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Helping Your Learner Learn

Updated: Jun 29, 2022

As we close out this school year, it's important that we help our learners reflect. We can help them consider the strengths and opportunities for growth by zooming out as well as focusing in on their experiences in different classes. Often time academic performance issues are more nuanced than they seem- but that doesn't mean the solutions have to be difficult.

To illustrate, a quick story. My freshman year of college I took an Art History class. The class was held in this huge auditorium and had this huge screen on the stage. I didn’t know much about art, but I liked the idea of me knowing about it, and so I was eager to learn. But then the class started.

The lights were turned off, so that you could see the screen and slides better. And all of a sudden, although it was just nine o’clock in the morning, I became very sleepy. And the slow movement of the slides, combined with the professor’s voice... well, you may have already guessed–before long, I was asleep. This became a pattern. For longer than it should have actually. Until I came to the conclusion that the class basically lulls me to sleep, and if I keep this up I’m totally going to fail. And so one day I got to class a little early and pulled a stool to the back row of the auditorium. With no back to rest against, my body was more alert - just keeping me up on that stool and trying to balance my notebook in my hand for note-taking...well, that kept me awake too. Ta-da! I had solved my problem. Not the most comfortable hour, but I was getting a chance to hear the material. As this school year winds down for many of us, it’s an awesome time for reflection. Many of our learners have been stuck in an unhelpful learning pattern for a while, just like I’d been in that auditorium; they need a moment of reflection to do some problem-solving. You can help.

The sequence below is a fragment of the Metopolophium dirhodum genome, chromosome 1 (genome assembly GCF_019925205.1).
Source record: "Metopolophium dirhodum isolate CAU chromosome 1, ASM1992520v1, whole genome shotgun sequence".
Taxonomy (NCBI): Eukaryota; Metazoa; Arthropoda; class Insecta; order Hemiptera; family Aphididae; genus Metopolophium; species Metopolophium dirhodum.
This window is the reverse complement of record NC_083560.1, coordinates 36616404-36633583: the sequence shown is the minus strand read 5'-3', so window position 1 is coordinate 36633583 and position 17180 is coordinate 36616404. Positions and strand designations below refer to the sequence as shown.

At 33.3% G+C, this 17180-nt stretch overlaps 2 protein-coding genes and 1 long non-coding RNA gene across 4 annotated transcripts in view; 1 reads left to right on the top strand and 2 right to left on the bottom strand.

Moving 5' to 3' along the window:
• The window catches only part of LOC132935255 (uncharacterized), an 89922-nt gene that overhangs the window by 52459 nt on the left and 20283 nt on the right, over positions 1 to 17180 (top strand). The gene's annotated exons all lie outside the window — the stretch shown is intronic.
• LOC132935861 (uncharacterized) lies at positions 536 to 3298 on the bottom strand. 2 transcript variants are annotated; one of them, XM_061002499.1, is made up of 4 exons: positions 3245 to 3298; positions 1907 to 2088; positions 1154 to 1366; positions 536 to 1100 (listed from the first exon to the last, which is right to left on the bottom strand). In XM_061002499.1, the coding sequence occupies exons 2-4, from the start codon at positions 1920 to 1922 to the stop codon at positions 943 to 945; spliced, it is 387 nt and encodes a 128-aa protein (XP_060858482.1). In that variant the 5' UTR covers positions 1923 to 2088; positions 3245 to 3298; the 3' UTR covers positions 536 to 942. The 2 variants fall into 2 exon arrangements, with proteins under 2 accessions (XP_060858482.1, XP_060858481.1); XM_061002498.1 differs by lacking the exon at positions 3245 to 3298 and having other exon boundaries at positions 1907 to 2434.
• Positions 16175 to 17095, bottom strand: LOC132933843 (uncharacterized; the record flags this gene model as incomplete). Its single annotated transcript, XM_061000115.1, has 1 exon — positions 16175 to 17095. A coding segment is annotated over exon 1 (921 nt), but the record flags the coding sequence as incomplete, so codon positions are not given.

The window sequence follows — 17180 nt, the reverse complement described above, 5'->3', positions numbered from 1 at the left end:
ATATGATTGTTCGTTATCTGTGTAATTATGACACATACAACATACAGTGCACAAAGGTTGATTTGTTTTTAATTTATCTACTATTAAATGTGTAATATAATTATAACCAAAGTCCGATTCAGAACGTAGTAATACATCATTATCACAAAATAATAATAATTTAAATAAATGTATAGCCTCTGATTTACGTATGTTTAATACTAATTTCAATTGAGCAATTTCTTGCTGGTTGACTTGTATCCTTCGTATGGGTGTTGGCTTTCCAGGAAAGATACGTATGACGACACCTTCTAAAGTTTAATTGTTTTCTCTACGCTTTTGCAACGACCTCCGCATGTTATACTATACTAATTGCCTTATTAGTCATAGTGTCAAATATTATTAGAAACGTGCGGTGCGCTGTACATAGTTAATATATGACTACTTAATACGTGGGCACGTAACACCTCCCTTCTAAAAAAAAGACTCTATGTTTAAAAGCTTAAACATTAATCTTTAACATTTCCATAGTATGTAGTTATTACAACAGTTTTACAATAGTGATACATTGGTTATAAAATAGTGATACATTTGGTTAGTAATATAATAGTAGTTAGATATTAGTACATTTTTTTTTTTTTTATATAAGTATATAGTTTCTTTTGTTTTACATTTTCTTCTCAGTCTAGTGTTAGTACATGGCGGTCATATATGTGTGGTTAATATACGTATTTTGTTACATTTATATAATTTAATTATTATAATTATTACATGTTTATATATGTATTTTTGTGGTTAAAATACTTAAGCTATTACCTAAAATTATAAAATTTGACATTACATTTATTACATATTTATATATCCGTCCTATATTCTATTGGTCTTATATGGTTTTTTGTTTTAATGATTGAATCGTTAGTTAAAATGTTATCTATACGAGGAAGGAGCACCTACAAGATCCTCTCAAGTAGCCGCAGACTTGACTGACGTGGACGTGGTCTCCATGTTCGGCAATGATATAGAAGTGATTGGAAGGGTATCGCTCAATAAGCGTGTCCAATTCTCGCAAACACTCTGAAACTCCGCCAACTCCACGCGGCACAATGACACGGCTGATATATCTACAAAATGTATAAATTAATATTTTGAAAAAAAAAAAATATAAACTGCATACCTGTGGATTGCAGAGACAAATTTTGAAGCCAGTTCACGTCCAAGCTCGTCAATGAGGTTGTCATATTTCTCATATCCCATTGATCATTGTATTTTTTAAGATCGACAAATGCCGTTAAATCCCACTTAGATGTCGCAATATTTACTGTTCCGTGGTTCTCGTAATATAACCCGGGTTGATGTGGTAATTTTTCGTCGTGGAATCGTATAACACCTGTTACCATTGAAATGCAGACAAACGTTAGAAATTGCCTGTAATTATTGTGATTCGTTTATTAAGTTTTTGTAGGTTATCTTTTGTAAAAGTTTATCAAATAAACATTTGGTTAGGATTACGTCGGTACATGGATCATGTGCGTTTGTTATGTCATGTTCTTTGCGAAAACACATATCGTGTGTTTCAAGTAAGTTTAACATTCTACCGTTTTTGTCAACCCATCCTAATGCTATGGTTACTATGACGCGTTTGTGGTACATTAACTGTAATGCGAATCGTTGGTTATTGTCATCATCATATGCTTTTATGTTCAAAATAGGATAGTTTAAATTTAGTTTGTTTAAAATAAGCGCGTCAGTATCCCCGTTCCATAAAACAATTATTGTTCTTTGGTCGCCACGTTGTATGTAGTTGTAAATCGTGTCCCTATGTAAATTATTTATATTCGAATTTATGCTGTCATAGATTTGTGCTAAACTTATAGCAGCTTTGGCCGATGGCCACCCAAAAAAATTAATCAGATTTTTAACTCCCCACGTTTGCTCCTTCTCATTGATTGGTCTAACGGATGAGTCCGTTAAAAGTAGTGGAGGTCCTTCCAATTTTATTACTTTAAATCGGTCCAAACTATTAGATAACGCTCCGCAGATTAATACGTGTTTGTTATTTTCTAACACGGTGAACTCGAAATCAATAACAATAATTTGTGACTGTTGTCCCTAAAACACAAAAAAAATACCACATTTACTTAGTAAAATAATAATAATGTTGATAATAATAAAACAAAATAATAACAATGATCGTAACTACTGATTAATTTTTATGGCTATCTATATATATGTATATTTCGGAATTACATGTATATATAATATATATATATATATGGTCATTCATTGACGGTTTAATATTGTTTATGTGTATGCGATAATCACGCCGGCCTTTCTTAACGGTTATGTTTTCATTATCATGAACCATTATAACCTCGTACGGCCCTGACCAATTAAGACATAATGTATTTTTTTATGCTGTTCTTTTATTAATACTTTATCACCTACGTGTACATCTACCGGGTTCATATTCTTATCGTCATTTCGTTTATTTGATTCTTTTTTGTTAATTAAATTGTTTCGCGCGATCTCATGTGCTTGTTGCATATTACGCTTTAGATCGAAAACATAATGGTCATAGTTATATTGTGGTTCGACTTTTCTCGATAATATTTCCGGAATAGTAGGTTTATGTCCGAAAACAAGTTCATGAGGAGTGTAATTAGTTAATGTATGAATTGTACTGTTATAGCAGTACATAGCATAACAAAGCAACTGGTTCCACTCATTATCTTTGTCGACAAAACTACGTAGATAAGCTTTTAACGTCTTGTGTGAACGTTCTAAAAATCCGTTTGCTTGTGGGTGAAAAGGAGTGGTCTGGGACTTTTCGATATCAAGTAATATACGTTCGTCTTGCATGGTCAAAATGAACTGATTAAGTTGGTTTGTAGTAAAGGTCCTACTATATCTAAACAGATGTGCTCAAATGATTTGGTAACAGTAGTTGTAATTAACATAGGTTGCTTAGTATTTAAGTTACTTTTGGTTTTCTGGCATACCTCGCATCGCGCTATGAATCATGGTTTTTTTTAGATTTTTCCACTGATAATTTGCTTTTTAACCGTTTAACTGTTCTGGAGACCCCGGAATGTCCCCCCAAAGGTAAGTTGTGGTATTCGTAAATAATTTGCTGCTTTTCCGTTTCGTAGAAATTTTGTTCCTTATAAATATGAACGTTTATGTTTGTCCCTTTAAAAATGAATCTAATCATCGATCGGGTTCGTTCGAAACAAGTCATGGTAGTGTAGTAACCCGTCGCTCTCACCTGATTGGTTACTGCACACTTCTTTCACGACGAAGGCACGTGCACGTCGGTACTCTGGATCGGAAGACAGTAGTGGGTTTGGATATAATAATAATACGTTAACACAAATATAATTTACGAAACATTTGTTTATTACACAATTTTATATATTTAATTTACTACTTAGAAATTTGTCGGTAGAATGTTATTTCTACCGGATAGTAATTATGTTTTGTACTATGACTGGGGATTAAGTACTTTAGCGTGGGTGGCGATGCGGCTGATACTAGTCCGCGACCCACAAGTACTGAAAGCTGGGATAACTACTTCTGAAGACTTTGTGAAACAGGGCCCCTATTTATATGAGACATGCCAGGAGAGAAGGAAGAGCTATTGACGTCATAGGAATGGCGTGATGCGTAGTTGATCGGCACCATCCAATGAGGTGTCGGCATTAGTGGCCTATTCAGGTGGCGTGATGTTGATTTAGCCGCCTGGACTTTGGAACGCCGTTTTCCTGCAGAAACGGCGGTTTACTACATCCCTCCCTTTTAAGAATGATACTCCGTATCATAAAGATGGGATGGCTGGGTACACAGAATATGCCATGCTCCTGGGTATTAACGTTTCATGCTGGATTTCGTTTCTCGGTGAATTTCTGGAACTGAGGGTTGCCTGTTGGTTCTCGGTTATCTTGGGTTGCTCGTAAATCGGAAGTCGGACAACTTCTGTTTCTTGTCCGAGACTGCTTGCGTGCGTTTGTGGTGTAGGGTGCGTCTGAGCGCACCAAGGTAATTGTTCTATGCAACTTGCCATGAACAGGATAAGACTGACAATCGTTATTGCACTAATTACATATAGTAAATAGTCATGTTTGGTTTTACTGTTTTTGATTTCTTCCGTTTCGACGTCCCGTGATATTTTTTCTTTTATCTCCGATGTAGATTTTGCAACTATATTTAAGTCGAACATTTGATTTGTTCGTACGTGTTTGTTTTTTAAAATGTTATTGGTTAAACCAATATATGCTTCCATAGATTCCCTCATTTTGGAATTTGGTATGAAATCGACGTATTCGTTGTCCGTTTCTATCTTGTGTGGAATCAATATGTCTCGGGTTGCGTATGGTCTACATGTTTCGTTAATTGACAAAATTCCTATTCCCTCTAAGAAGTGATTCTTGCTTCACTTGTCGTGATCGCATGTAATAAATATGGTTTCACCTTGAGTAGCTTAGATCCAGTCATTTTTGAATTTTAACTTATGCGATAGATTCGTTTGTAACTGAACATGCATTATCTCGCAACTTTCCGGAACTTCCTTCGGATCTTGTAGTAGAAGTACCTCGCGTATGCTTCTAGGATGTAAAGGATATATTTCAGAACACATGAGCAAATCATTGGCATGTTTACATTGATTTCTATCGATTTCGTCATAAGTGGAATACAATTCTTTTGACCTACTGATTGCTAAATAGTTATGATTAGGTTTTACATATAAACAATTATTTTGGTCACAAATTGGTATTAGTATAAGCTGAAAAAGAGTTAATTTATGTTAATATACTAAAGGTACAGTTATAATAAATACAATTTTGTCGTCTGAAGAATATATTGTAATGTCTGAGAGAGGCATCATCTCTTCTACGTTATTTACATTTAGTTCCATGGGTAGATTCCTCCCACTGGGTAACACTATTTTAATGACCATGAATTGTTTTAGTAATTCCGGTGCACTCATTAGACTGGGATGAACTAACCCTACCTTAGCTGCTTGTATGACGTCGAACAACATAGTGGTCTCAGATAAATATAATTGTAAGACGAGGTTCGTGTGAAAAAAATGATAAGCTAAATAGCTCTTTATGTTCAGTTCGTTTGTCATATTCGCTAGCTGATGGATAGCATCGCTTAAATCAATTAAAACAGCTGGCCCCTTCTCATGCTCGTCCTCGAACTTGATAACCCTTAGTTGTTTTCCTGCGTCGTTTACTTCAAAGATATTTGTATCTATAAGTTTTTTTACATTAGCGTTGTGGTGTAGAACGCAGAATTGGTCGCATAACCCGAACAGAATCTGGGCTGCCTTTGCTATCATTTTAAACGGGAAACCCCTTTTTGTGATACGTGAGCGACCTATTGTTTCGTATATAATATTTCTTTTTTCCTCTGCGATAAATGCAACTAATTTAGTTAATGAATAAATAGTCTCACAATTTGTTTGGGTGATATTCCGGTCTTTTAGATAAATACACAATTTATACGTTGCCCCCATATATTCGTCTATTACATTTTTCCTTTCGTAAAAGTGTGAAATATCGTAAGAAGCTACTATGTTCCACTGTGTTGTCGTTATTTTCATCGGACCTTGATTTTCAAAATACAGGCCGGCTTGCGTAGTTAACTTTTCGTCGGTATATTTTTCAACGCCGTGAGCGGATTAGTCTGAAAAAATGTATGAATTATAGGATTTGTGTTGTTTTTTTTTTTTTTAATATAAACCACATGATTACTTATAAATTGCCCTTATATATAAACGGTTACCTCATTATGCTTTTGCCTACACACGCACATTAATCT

Just as I recognized how I was feeling in my class, and came up with a way to address a behavior that was not going to help me learn the information being presented, we need to help our young learners address trouble spots for themselves.

Start Wide Let’s say my daughter has been struggling in reading class for a while. Rather than just jumping in and talking about reading, I’d zoom out and start with her daily schedule. I’d have her note how she is feeling at different points of the day. Older learners can write down numerical values, while younger students can write variations of happy faces. For example, let’s say the morning part of my child’s schedule is this: 9:00-10:30–Reading 10:30-10:45–Break 10:45-11:45–Math 11:45-:12:15–Phonics 12:15-12:45–Lunch I’d have her go through this schedule and on a scale of 1-5, 5 meaning “I have the most energy” and 1 meaning “I have no energy,” note how she was feeling through the day. She might write something like: 9:00-10:30- Reading–2 10:30-10:45- Break–3 10:45-11:45- Math–5 11:45-12:15- Phonics–5 12:15-12:45- Lunch–5 From there we can have a conversation. I’d ask her:

  • What do you notice about your energy levels during the day? (They are increasing.)